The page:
We decided that one very positive thing that we could do is to make a set of standards to share: what any third party system being bought should have; what APIs need to be able to do; what customer facing elements should be in any new tool.
We have already got an approved set of requirements for any new system so that it will definitely connect to My Account. So we have started, and with a positive mind and open heart will aim to continue.
However, there was no need to make our own set of standards, as the Local Digital Declaration was launched, including service standards and a technology code of practice. It was compiled by central government with lots of local authorities’ input.
The declaration is a set of guiding principles that will help support local authorities to deliver digital services and platforms that meet the needs of citizens and describes what organisations can do to achieve this. It covers all the common themes that we discussed, which are outlined below along with the relevant part of the declaration in italics:
1 There is a lack of ownership of some decisions. It can be really hard to get anyone to say that the decision is definitively theirs. This happens in all sorts of scenarios when trying to get sign off on product decisions.
The declaration commits co-signatories to “make sure that digital expertise is central to our decision-making and that all technology decisions are approved by the appropriate person or committee. This will ensure that we are using our collective purchasing power to stimulate a speedy move towards change.”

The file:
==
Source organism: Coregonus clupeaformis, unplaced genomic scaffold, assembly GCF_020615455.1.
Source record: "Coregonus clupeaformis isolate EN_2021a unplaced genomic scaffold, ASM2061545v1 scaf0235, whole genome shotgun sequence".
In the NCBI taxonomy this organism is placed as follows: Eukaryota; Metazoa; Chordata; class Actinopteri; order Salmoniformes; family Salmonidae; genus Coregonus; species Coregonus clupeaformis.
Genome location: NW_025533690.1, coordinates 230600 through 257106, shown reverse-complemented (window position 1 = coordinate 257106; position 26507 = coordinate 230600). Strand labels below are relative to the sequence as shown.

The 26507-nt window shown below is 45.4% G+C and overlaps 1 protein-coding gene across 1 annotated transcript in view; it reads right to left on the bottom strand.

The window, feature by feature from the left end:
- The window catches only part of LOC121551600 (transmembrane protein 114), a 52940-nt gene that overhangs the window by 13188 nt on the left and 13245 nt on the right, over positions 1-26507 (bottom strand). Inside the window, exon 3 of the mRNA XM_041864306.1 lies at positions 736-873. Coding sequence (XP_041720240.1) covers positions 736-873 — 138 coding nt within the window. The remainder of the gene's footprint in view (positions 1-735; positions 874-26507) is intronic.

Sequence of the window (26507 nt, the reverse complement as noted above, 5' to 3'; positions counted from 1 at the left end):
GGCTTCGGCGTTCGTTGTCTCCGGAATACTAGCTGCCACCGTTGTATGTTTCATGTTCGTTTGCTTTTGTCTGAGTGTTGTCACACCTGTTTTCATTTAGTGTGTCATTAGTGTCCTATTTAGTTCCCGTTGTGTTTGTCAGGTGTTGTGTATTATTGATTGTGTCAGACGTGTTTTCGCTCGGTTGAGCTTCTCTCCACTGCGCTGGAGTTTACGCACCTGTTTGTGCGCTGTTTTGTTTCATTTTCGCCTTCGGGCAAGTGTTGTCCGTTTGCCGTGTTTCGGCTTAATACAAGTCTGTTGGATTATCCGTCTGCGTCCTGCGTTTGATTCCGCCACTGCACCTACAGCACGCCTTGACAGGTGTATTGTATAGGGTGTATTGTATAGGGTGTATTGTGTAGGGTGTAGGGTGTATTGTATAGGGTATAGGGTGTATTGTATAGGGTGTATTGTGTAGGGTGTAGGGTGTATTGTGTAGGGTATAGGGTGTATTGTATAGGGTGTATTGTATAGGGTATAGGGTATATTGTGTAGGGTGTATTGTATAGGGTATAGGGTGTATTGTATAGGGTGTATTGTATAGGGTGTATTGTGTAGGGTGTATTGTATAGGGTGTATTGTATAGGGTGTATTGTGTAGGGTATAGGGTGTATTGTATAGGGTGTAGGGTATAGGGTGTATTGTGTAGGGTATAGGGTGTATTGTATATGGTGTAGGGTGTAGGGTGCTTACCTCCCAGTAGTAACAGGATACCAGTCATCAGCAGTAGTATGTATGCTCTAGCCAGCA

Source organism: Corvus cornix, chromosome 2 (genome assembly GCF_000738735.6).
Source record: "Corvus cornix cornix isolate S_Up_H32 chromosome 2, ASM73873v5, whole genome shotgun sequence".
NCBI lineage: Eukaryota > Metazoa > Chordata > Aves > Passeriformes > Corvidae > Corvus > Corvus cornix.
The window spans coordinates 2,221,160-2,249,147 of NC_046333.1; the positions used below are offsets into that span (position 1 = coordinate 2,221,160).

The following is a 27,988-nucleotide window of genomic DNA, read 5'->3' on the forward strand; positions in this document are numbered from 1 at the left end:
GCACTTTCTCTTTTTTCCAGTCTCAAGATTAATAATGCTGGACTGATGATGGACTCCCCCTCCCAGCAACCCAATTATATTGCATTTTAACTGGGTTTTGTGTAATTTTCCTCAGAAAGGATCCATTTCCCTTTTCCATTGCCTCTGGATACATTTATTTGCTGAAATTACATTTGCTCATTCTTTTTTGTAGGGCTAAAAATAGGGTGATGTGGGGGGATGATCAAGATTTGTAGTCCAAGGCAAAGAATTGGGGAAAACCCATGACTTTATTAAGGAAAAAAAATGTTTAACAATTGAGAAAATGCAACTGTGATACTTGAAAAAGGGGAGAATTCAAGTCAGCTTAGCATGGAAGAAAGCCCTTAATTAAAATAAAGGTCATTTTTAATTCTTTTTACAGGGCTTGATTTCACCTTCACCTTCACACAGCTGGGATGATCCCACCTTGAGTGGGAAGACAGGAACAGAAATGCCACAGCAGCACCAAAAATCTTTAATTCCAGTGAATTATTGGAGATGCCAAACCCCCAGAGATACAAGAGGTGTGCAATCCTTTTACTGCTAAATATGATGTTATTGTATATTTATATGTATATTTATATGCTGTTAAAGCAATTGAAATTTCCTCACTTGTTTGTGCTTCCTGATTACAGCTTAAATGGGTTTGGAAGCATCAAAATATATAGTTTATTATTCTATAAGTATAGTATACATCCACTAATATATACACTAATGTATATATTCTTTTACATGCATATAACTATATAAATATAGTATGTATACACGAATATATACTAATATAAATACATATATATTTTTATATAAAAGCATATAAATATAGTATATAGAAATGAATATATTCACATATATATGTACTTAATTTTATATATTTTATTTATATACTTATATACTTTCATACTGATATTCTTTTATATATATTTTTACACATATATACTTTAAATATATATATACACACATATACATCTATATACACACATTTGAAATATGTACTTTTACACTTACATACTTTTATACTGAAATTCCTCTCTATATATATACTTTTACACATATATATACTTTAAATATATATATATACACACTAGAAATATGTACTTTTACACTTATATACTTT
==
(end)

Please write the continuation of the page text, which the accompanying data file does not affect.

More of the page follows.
2 There are cross-cutting service elements we need that are either missing or still in the process of being put in place. These can be tools or platforms that allow us to share data, allow customers to tell us once, that modernise how we pay and invoice, or how we book appointments. So we will get quite far with discovery or innovation and then all get blocked by the same kind of elements.
3 Sometimes a different support team develops separately and implements change at the same time as we are already working with a service, meaning staff disengage from our work and our ability to deliver is impacted. Some strands within the organisation are not joined up enough.
The declaration commits leaders, service members, board managers and politicians to “support our workforce to share ideas and engage in communities of practice by providing the space and time for this to happen.”
4 Teams don’t always know about the cross cutting work to create a single system, for example, to ensure standardised data gathering and customer single sign on. If they buy separate products it can severely impact the plans to develop one system and the data that we will get out if it. They would have no idea of this impact and we need to fix this. We need to get that knowledge out there.
Procurement has moved on and we need to catch up with that. We don’t need to buy just one big system anymore. It is possible to buy enough to start and then add on elements that are required, if the right basic system is bought in the first place. We need to share our knowledge about how to do this with the right people.
The declaration commits technology teams and leaders “Where appropriate every new IT solution procured must operate according to the technology code of practice, putting us in control of our service data, using open standards where they exist and contributing to their creation where they don’t.”
In this case it was our team who benefited. Rather than can create our own set of standards, we now need to spread the word about the Local Digital Declaration and adopt its framework and principles. Then everyone can benefit.